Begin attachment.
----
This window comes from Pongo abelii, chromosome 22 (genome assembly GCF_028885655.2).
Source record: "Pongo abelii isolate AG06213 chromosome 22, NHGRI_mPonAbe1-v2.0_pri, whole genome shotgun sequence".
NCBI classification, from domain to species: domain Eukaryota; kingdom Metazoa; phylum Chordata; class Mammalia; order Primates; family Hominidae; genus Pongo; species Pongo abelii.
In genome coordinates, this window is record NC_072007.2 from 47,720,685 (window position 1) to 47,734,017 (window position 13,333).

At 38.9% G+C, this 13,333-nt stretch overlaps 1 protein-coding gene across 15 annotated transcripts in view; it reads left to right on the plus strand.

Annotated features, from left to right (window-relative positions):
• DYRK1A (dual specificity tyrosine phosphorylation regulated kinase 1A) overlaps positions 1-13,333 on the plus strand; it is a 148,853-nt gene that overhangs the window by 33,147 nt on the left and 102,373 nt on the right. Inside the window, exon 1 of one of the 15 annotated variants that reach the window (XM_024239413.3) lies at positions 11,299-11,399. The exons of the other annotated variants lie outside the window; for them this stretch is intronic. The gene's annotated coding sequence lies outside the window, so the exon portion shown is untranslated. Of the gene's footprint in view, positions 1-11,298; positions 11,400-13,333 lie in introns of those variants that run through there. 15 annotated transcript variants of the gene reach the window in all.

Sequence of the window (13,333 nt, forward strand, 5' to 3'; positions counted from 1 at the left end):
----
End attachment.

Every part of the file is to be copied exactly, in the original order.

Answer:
This window comes from Pongo abelii, chromosome 22 (genome assembly GCF_028885655.2).
Source record: "Pongo abelii isolate AG06213 chromosome 22, NHGRI_mPonAbe1-v2.0_pri, whole genome shotgun sequence".
NCBI classification, from domain to species: domain Eukaryota; kingdom Metazoa; phylum Chordata; class Mammalia; order Primates; family Hominidae; genus Pongo; species Pongo abelii.
In genome coordinates, this window is record NC_072007.2 from 47,720,685 (window position 1) to 47,734,017 (window position 13,333).

At 38.9% G+C, this 13,333-nt stretch overlaps 1 protein-coding gene across 15 annotated transcripts in view; it reads left to right on the plus strand.

Annotated features, from left to right (window-relative positions):
• DYRK1A (dual specificity tyrosine phosphorylation regulated kinase 1A) overlaps positions 1-13,333 on the plus strand; it is a 148,853-nt gene that overhangs the window by 33,147 nt on the left and 102,373 nt on the right. Inside the window, exon 1 of one of the 15 annotated variants that reach the window (XM_024239413.3) lies at positions 11,299-11,399. The exons of the other annotated variants lie outside the window; for them this stretch is intronic. The gene's annotated coding sequence lies outside the window, so the exon portion shown is untranslated. Of the gene's footprint in view, positions 1-11,298; positions 11,400-13,333 lie in introns of those variants that run through there. 15 annotated transcript variants of the gene reach the window in all.

Sequence of the window (13,333 nt, forward strand, 5' to 3'; positions counted from 1 at the left end):